Somebody call 911! Ryan Adams is on fire!
Three years is pretty much the industry standard gap between releases for the Rock 'n' Roll elite, but for Ryan Adams a 36-month drought is weird. Eerie. Unnatural. A real disturbance in the force. You almost feel obliged to knock on his front door and check he's okay. This was, after all, the guy who delivered a dozen albums in a single decade as well as “Cryogenically Preserving” God knows how many more. Alas things change. In these recent, comparative 'wilderness' years Adams has all but retreated to the “Millennium Falcon” cockpit of his 'PAX-AM' bunker like some Sunset Strip JD Salinger. Living a clandestine afterlife in the shadows, Adams has been busy pushing knobs and twisting switches for Jenny Lewis, Fall Out Boy and Ethan Johns, starting ungoogleable side projects (Pornography), planning a heartwarming novel about “A loveable rat”, herding cats, mastering pinball wizardry, chasing E.T. and indulging in virtual swordplay with Sean “Little Chicken Man” Hannity. Basically everything except releasing a Ryan Adams record.
Well hurrah 'n' hallelujah then for Ryan Adams. A record so Ryan Adamsly, 'Ryan Adams-ish' it could only be called Ryan Adams. Having scrapped – a snip at $100k! – one potential follow-up to 2011's Ashes & Fire because it was "slow, adult shit", Adams again rallied round the spiritual superheroes of his youth; Broooce, Petty, the 'Mats, Smiths, Velvets. The result is this re-energised, Veteran smart and surprisingly groovy but bruised beauty. It's not country, nor punk, but classic heartland rock 'n' roll with swagger. Lots of swagger. It's also probably what 2003's happy scrappy hero pup Rock N' Roll should've been. But beneath the 'Lust for life', 'You'll never take me alive' exterior it also harbours a troubled soul whose crystal visions are rife with fire, empty streets, sleepless nights, prowling ghosts, bad luck, dark rooms and destruction.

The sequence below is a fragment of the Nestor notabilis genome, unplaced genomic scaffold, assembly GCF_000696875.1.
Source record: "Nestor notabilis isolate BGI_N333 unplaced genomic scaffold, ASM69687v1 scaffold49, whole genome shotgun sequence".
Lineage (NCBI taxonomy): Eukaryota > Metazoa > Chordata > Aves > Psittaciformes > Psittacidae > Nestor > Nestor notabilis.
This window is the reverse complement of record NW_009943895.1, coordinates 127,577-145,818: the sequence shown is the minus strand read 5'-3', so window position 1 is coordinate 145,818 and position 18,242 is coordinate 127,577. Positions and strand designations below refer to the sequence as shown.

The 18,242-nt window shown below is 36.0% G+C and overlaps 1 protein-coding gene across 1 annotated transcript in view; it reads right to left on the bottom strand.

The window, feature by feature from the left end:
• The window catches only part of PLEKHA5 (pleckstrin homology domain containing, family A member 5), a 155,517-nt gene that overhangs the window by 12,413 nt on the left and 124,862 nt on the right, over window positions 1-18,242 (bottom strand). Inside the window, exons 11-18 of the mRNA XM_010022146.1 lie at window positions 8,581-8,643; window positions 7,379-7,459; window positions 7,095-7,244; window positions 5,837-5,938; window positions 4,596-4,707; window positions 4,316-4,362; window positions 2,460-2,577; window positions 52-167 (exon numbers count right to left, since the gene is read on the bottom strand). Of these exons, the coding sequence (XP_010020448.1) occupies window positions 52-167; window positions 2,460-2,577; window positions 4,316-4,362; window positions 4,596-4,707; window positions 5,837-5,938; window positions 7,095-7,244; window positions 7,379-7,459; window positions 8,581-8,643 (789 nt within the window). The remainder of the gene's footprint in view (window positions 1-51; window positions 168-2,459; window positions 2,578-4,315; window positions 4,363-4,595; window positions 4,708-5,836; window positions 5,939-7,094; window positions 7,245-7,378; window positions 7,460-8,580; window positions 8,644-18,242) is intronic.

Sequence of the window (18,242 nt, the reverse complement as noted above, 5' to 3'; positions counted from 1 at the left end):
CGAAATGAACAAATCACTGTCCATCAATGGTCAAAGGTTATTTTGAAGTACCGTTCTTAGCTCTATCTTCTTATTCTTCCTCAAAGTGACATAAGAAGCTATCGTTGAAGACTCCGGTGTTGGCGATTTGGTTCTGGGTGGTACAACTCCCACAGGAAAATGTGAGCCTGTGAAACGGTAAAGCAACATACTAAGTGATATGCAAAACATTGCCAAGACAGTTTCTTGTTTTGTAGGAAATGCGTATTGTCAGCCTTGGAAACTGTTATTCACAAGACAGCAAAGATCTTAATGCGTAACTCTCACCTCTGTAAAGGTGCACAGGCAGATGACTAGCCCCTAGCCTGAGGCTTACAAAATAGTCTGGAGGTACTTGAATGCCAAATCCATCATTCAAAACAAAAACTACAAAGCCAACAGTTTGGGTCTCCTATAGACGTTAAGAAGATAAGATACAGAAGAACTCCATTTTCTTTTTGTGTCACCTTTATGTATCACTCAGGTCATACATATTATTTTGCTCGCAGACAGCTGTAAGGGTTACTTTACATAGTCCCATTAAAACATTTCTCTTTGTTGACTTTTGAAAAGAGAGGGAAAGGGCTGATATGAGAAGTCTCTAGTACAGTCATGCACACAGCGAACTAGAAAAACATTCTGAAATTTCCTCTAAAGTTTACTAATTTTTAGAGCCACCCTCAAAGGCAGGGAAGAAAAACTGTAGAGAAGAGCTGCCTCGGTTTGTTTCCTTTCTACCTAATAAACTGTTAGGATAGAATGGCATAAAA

Opener and recent single "Gimme Something Good" is a pretty good indicator of the spirit of Ryan Adams' Class of 2014. With the Heartbreakers' Benmont Tench onboard to navigate "Organ and piano weirdness", it simmers, shimmies and shakes with Adams smashing his guitar like flint, frantically firing sparks out of the dark. It has all the bad ass, "Come get it" bubblegum attitude of Damn the Torpedoes-era Petty with a determined, fist punching, "This ain't over" firework chorus. It's Adams rolling away the stone, climbin' out of the cave, jonesin' for salvation, "All my life been shakin' / Wanting something."